Five people conducted the first interview, and they greet applicants with applause. "The atmosphere is infectious," Dylan told us.

You will be asked to introduce yourself, and it's best to have a good story about your life. In particular have interesting things to say about yourself, and what you do. "There are a huge variety of candidates; there are actors, programmers and salesmen," he tells us.

Apple is not interested in typical sales-people. 'I see the interviewers grimace as one guy introduces himself as Peckham's top Carphone Warehouse salesman," says Dylan.

Talk about how you love Apple products and see them as a way to better people's technological lives. "Try to be smiley and enthusiastic," Dylan advises.

The main part of the interview will be roleplay. Each candidate must talk to a customer played by another candidate. "When it's my turn the role-playing customer asks for a top-spec MacBook Pro," says Dylan. "I ask what they're using it for and I'm told it's for word processing and internet browsing. I advise a more basic MacBook instead. That's it. Maybe two minutes and I'm done."

"I didn't know it at the time but this is what Apple Retail want," Dylan tells us. "People that will find out what's best for the customer rather than just taking the fastest route to a sale and getting them out of the door."

"If you want to work for Apple you have to focus on finding the right solution for the customer. Just be casual, relaxed and interesting enough to stand out and they'll snap you up in a second.

How to get a job as an Apple Genius: Stand Out

"Before the second interview I'm asked to fill in a form explaining a little about myself and my likes and dislikes," says Dylan. "There are eight people and this time we're being interviewed by the two store leaders in a meeting room above the store.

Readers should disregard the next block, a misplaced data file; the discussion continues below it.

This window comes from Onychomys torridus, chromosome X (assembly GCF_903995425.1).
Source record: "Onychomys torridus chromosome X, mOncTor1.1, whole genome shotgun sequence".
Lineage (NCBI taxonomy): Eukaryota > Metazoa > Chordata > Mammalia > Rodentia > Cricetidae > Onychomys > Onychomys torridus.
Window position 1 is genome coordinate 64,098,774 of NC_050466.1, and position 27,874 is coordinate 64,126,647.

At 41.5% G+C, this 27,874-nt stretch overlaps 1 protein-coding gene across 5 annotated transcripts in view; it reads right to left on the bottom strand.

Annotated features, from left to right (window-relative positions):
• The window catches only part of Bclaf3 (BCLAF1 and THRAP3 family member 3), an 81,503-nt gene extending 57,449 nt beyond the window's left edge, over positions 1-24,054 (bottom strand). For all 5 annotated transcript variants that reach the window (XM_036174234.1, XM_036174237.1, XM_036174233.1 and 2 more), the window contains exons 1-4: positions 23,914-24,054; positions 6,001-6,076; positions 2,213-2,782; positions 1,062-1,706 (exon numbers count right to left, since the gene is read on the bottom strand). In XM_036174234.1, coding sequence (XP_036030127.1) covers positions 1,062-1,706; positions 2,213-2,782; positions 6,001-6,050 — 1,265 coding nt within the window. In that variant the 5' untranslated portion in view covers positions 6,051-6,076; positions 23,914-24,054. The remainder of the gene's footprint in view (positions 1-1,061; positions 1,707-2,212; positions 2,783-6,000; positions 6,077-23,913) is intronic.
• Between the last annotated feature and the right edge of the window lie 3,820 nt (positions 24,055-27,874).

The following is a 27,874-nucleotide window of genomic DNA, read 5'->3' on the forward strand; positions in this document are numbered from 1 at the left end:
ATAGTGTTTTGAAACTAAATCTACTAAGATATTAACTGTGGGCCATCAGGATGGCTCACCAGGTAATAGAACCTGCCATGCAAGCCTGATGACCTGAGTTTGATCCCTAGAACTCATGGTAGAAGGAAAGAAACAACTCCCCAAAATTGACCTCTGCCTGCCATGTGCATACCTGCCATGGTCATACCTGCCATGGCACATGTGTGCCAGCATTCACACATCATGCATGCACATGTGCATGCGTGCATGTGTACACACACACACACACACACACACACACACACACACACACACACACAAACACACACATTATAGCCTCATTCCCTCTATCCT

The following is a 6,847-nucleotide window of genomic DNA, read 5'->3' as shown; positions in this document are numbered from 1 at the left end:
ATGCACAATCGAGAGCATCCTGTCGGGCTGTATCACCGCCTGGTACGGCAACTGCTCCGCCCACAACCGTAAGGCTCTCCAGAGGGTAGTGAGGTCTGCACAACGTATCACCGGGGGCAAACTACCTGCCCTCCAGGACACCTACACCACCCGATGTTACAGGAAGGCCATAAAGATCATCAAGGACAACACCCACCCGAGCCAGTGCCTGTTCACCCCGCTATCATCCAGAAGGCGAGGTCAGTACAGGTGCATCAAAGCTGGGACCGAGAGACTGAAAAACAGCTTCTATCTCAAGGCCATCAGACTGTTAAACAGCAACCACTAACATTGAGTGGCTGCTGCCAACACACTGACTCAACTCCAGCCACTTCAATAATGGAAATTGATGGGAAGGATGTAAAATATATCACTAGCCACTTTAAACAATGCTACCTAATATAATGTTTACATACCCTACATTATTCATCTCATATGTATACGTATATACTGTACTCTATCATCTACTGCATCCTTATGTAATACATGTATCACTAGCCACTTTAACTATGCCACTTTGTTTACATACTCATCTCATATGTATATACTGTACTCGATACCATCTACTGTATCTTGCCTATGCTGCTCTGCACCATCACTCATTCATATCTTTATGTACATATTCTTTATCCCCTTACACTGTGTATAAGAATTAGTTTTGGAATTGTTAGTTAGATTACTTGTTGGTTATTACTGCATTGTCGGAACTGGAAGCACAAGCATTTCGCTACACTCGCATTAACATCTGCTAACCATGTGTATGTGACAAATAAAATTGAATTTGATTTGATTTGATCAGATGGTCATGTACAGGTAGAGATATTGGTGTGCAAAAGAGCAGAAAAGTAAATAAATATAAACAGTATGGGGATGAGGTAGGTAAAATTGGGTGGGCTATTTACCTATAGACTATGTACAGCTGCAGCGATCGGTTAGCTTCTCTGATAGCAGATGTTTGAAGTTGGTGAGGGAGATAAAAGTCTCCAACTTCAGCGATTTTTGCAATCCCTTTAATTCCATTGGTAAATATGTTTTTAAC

"We're asked competency-based questions. Name something you're proud of achieving. Tell us about a time you dealt with a difficult customer. What would you do if someone had a complaint?

"The last question is something Apple seems to ask all the time. Can you tell us something interesting about yourself? You would be amazed how many people this stumps. I like to have a few interesting facts around that I use in situations where this comes up.

"Finally we're asked if we have any questions," Dylan tells us. "A couple of the other candidates ask boring questions. I'm working on a photo a day project and ask if I can take a photo of the two store leaders. To my amazement they agree and pose a shot.

"This actually seems to be the sort of thing they like, " advised Dylan. "Someone who's talkative and outgoing enough to take a risk, like taking a picture of their potential new Apple bosses for no particular reason.

Read: Careers at Apple - all corporate, retail jobs and how to get them

Apple Store About Me form

How to get a job working for Apple: pay and benefits

Thanks to websites like Glassdoor, it's become easier to find out information on what roles and pay are like in Apple.

First of all, Apple gets a solid 4.0 rating on Glassdoor (out of 5). It's a respectable score, but by no means up there with the best. In general it's a great place to get training, and you do recieve a lot of benefits. "There are bonuses of £80-90 every other month," says a Creative. "Also we get given £2,000-3,000 GBP of Apple stock each year."

You have to remember that it's just a job. "They make you think you've got an amazing career when really you're just a shop assistant," says the Specialist. "You get spoon fed a lot of corporate rubbish, and brainwashed."

It's also hard work, with few breaks and many reports complain of the work-life balance. Almost every review on Glassdoor lists "working hours" or "work life balance" as a con for Apple.

Glassdoor lists the following rates of pay reported by Apple staff:

Specialist - £8.73 hourly
Family Room Specialist - £9.03 hourly
Creative - £24,469
Mac Genius - £27,520 per year

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By Lucy Hattersley

Macworld U.K.